I love going to church. I know that some people come to church, and once a week is about all that they can stand, but I love church. I attend services from the whole range of Christianity: Catholic high masses to chandelier-swinging Pentecostal services, and everything in between. Of course, I have my own preference, which lies somewhere in the middle, but no matter what kind of expression of worship, I love going to church. I love going to church because no matter where I go or what the worship is like, God always shows up. Sometimes it’s my favorite song or my favorite passage from the Bible. Sometimes it’s a nugget in the sermon and every once in a while, it’s a whole sermon that feels like it was a personal message to me from God. So I love going to church because God always shows up for me.
So I can relate to Simeon and Anna. They were at the temple every day. They each had a promise from God that they would see His Messiah, the Christ. So they did what I do: they came to the Temple every day with the breathless anticipation of seeing God’s Messiah. And because of their expectation of meeting God, I believe that God showed up each day for them, like He does for me. So every day for years, for decades, they came to the temple in breathless anticipation, meeting God in the little things until that day finally came when they saw Him in the face to face.
But my story is not over. We are living in the time when Jesus could return. According to Bible prophecy, His return is likely to be in our lifetime. So we should not only come to church, expecting to meet God, but we should wake up each day with breathless anticipation: is today the day? It could be!

So yesterday, on a sunny Super Bowl Sunday, I gave the sermon at both morning services in the sweet little Episcopal Church around the corner from home. It was wonderful, getting the opportunity to preach. My sermon was well-received. God is good!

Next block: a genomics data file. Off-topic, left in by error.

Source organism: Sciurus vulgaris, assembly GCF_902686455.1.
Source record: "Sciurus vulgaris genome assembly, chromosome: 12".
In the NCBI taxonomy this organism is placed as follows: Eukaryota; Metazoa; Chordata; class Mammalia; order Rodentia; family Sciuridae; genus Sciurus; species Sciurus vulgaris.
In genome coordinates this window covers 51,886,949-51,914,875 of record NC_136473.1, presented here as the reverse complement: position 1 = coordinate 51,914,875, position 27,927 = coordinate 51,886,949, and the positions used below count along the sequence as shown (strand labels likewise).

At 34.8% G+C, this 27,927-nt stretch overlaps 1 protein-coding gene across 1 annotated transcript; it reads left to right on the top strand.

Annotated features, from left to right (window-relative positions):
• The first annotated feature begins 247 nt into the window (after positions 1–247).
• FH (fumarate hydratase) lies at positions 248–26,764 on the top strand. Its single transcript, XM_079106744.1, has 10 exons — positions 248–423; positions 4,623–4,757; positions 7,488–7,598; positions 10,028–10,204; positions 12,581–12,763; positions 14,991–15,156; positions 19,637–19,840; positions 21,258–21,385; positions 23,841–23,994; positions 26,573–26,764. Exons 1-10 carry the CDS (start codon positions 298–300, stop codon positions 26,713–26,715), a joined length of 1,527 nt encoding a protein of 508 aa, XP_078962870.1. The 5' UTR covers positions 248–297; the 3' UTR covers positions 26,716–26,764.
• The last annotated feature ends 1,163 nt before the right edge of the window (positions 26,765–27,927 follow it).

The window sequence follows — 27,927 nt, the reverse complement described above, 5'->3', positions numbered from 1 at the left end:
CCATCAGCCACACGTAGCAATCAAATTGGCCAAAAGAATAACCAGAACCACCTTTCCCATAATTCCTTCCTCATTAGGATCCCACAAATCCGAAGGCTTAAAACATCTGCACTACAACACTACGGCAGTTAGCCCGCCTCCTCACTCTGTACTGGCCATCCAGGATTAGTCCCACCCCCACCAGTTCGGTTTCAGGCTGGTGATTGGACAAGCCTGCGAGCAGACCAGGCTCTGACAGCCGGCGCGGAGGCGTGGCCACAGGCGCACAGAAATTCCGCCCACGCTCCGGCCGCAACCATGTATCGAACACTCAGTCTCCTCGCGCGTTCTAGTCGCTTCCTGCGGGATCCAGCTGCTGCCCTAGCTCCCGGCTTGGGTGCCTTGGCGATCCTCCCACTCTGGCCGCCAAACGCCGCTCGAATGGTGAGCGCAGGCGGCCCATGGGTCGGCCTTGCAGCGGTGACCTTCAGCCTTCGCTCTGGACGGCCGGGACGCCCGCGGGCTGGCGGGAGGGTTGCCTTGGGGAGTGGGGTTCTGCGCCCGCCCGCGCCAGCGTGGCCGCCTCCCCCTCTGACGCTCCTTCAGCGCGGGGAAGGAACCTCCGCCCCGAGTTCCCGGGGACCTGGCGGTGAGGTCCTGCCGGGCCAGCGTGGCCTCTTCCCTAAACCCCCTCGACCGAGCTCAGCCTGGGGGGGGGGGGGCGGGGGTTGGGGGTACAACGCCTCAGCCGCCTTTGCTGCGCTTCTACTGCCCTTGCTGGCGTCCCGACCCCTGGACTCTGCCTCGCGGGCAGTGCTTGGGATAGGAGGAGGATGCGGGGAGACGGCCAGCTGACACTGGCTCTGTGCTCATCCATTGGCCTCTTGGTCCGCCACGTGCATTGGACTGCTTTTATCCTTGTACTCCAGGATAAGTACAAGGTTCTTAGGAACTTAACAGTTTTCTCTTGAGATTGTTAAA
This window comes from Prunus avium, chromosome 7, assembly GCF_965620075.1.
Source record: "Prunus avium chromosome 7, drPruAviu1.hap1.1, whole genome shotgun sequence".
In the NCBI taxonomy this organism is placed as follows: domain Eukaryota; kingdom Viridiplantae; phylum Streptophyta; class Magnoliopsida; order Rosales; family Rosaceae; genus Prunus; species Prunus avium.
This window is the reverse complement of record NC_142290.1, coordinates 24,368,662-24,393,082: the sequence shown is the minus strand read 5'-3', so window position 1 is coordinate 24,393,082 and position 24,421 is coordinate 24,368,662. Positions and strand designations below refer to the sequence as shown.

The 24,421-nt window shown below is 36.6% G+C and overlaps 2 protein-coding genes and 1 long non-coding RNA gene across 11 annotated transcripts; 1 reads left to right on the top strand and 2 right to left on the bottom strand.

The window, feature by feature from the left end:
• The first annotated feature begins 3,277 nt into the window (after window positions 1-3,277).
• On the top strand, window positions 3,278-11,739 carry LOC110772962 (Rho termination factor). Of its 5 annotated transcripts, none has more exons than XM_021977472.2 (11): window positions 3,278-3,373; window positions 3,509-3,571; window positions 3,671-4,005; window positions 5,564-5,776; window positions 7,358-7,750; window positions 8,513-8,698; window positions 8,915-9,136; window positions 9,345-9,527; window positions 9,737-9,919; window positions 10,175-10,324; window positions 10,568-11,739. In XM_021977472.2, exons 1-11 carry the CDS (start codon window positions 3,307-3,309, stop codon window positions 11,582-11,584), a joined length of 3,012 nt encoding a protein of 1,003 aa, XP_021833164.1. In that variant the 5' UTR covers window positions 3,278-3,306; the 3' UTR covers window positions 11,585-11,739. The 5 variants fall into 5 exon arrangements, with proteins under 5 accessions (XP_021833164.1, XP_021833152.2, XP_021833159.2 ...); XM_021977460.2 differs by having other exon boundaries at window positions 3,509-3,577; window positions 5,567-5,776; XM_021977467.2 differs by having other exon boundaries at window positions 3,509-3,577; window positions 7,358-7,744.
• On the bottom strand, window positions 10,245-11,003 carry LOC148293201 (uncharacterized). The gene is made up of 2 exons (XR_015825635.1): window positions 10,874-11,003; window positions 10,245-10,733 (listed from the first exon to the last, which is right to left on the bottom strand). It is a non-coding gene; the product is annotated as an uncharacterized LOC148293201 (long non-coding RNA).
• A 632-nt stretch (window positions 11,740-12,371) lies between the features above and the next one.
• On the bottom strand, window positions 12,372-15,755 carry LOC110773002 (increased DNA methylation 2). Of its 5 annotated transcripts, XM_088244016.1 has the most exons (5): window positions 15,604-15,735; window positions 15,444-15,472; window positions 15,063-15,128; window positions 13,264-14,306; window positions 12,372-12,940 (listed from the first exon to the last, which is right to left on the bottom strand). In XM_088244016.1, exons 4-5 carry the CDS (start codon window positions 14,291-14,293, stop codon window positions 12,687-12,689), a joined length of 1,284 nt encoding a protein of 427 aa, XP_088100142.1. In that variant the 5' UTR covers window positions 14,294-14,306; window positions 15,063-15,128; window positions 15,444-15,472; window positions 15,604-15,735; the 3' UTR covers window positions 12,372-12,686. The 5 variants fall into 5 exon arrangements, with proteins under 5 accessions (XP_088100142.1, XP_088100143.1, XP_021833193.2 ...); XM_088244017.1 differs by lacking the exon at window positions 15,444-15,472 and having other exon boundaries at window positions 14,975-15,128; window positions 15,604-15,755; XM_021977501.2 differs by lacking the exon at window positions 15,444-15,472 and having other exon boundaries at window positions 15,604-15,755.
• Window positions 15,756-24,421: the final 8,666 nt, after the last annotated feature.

The Not-So-Funhouse Image

This morning during contemplative prayer, I had an epiphany—and what interesting timing, since this is the time of Epiphany on the Christian calendar. I’ve been harassed by spirits of rejection and fear for many years now. And I realized this morning that the image they have made me believe about myself is a distorted one. Recently that fear/rejection image caused me particular problems in my relationships—all because I didn’t understand that the people involved love me. How could they love me when I was having such trouble loving myself?

In a recent post, He Loves Me, I wrote about basking in God’s Niagara Falls of love, feeling the physical sensation of His love falling, falling, falling on me. Even though the physical sensation passed, His love never stopped falling. But I need to keep reminding myself of His love until it becomes integrated into my thinking. And although I’ve read it many, many times, 1 John 4:18 became a rhema word for me today:

There is no fear in love, but perfect love casts out fear. For fear has to do with punishment, and whoever fears has not been perfected in love.

I always remember “perfect love casts out fear,” but I had somehow forgotten all the rest of that verse. Fear and rejection had for so long poisoned my thinking that I had come to have a self-image as distorted as a funhouse mirror.

Today I am taking a hammer to that not-so-funhouse mirror. Today I chose to embrace God’s love and a new (true!) image of myself: loved, accepted, forgiven, and precious. God is good!